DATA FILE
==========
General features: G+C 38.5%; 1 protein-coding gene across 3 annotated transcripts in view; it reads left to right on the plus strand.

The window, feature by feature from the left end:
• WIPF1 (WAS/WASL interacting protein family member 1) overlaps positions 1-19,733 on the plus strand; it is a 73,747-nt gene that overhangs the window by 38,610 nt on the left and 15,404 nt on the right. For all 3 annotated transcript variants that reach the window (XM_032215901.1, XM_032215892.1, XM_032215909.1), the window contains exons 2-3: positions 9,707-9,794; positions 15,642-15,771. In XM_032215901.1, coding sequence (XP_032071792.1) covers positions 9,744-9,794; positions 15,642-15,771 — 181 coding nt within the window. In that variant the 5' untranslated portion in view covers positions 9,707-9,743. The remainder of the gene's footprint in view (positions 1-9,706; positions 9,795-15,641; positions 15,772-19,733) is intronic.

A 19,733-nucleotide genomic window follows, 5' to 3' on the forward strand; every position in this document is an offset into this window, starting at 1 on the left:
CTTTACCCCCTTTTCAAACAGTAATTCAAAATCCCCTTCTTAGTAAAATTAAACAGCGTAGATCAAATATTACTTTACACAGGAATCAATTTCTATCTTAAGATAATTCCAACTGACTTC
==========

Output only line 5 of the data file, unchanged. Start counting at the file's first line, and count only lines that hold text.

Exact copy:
CTTTACCCCCTTTTCAAACAGTAATTCAAAATCCCCTTCTTAGTAAAATTAAACAGCGTAGATCAAATATTACTTTACACAGGAATCAATTTCTATCTTAAGATAATTCCAACTGACTTC